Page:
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From fire-resistant plants to creating defensible space, how to prepare your home


By Marie Tae McDermott and Giulia Heyward

© The New York Times Co.

Residents of the Western United States have been warned to prepare themselves and their homes for another punishing wildfire season.

A widespread drought has dried out the vegetation and land in several states, priming the region for increased wildfire activity, which typically begins in the summer and can continue into the fall.

“If your home is near a wildfire area, you should be concerned,” said Lynnette Round, a public information officer at Cal Fire, the firefighting agency in California, where 9,248 structures were destroyed by wildfires in 2020. “Wildfires can ignite at any moment, so residents need to be prepared now, ahead of time.”

Here’s a guide to making your home more resistant to wildfires:

• By creating a defensible space, or “firescaping,” residents can carve a barrier between their home and flammable vegetation. A defensible space around the perimeter of the house should be well-irrigated and free of brush, vegetation and other materials that could fuel a fire. Adding fuel breaks such as gravel walkways or driveways can help.

If you’ve got the space, Cal Fire recommends creating a buffer, of at least several hundred feet, with fire-resistant plants and noncombustible materials, such as concrete or gravel. Homeowners should also move branches, firewood and garbage to other areas around the home.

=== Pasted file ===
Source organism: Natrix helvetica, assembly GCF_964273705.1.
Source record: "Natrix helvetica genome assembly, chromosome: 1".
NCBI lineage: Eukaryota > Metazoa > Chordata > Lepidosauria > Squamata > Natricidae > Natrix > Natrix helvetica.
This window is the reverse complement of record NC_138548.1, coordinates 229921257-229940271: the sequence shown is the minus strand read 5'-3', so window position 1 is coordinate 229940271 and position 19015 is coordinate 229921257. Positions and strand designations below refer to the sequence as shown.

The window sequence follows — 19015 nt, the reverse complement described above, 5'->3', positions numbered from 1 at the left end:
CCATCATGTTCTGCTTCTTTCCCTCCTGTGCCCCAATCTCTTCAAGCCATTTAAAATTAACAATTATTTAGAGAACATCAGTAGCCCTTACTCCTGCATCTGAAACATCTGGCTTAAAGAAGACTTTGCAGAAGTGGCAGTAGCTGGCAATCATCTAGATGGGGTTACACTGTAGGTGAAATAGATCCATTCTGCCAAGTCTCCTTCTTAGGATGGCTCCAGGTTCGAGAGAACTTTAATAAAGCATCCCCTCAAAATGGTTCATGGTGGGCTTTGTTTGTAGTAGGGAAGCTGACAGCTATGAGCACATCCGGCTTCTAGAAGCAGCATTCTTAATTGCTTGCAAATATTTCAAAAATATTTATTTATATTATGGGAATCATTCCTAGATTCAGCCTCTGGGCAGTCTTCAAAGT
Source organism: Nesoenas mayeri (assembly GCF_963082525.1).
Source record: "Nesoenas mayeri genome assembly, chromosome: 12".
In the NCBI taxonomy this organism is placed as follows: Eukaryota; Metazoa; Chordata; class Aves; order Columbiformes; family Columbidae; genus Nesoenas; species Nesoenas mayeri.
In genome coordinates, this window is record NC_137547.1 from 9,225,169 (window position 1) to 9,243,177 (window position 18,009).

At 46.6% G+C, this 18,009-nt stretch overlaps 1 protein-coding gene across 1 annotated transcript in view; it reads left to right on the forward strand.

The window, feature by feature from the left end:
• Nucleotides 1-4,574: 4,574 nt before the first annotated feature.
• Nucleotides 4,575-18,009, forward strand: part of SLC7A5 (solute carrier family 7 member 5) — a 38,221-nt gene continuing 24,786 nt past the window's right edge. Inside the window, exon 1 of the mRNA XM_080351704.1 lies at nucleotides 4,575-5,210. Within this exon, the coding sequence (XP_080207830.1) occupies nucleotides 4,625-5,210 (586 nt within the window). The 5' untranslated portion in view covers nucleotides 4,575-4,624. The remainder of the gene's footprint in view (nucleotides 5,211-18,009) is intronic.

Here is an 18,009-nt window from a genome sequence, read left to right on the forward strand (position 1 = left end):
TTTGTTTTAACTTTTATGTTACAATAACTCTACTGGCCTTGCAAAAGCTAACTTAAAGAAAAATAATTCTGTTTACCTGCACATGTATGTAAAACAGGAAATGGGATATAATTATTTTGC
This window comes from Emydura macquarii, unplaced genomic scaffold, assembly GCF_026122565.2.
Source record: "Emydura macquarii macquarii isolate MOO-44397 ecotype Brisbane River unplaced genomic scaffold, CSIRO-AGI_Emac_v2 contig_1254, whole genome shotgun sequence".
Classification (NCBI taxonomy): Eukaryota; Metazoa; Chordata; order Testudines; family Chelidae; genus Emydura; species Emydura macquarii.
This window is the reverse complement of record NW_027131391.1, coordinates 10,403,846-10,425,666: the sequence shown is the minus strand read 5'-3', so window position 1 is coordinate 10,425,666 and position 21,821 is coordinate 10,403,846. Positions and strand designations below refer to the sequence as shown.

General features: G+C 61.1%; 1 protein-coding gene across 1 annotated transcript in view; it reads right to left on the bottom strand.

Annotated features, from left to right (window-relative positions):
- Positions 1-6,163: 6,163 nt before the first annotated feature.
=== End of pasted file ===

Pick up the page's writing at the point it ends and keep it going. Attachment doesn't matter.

“Having defensible space does make a big difference,” said Brian Centoni, the public information officer for the Fire Department in Alameda County, Calif.

But no matter how safe you think your home may be, you must leave if the authorities order you to evacuate.


• Home hardening, a term used to describe the process of modifying a home to make it more fireresistant, can help protect firefighters, too. The Federal Emergency Management Agency recommends plugging a garden hose into a water line so fire departments can have access to it. You should identify and maintain water sources such as hydrants, ponds and pools and make sure they are accessible. You also can ensure that your driveway is clear for emergency vehicles and make sure your address signs are clearly visible from the road.


•The next best thing to “firescaping” is filling your garden with fire-resistant plants, such as french lavender or sage. These plants are also drought-friendly.

Cal Fire recommends curating your garden to be a fire-resistant zone but cautions that just because plants such as currant and aloe are less likely to catch on fire, that doesn’t mean they’re fireproof.

• FEMA recommends regularly clearing your roof and gutters of dry leaves and other debris. To prevent embers from flying in, enclose or box in eaves, soffits, decks and other openings in the home’s structure; fine wire mesh can be used to cover vents, crawl spaces and the area underneath porches and decks.


• If you are unable to make major changes to your house or landscaping, Carrie Bilbao, a spokeswoman for the National Interagency Fire Center, recommends conducting a quick assessment of your property and making small but critical changes such as removing flammable items — couch cushions and brooms that are stored outside.

“One thing that people do need to remember is that it’s not just an individual effort but a community effort,” Bilbao said. “You can do all you can for your own home, but if your next-door neighbor doesn’t, the potential for fire to come and impact you is greater.”



© Earth Protect